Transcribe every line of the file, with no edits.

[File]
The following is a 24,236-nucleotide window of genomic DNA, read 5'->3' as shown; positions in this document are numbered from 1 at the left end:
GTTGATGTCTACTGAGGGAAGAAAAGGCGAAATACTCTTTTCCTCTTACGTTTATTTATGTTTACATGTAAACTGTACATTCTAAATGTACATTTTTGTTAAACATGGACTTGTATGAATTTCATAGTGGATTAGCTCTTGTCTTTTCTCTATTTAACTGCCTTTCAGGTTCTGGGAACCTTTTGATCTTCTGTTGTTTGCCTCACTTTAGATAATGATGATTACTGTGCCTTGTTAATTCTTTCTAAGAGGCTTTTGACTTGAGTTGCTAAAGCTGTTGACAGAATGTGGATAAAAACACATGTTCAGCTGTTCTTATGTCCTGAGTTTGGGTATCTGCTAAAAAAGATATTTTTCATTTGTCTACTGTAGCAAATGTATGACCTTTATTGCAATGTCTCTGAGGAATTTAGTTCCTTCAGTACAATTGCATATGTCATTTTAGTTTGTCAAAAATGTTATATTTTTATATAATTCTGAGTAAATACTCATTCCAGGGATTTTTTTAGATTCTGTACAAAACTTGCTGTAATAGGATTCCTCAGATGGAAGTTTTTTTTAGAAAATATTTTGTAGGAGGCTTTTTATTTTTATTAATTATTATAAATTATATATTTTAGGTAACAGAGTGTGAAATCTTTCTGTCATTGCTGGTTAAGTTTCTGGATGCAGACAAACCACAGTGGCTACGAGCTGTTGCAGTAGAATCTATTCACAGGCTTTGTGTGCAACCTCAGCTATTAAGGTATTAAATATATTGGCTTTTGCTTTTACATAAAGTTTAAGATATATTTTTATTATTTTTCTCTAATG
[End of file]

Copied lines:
The following is a 24,236-nucleotide window of genomic DNA, read 5'->3' as shown; positions in this document are numbered from 1 at the left end:
GTTGATGTCTACTGAGGGAAGAAAAGGCGAAATACTCTTTTCCTCTTACGTTTATTTATGTTTACATGTAAACTGTACATTCTAAATGTACATTTTTGTTAAACATGGACTTGTATGAATTTCATAGTGGATTAGCTCTTGTCTTTTCTCTATTTAACTGCCTTTCAGGTTCTGGGAACCTTTTGATCTTCTGTTGTTTGCCTCACTTTAGATAATGATGATTACTGTGCCTTGTTAATTCTTTCTAAGAGGCTTTTGACTTGAGTTGCTAAAGCTGTTGACAGAATGTGGATAAAAACACATGTTCAGCTGTTCTTATGTCCTGAGTTTGGGTATCTGCTAAAAAAGATATTTTTCATTTGTCTACTGTAGCAAATGTATGACCTTTATTGCAATGTCTCTGAGGAATTTAGTTCCTTCAGTACAATTGCATATGTCATTTTAGTTTGTCAAAAATGTTATATTTTTATATAATTCTGAGTAAATACTCATTCCAGGGATTTTTTTAGATTCTGTACAAAACTTGCTGTAATAGGATTCCTCAGATGGAAGTTTTTTTTAGAAAATATTTTGTAGGAGGCTTTTTATTTTTATTAATTATTATAAATTATATATTTTAGGTAACAGAGTGTGAAATCTTTCTGTCATTGCTGGTTAAGTTTCTGGATGCAGACAAACCACAGTGGCTACGAGCTGTTGCAGTAGAATCTATTCACAGGCTTTGTGTGCAACCTCAGCTATTAAGGTATTAAATATATTGGCTTTTGCTTTTACATAAAGTTTAAGATATATTTTTATTATTTTTCTCTAATG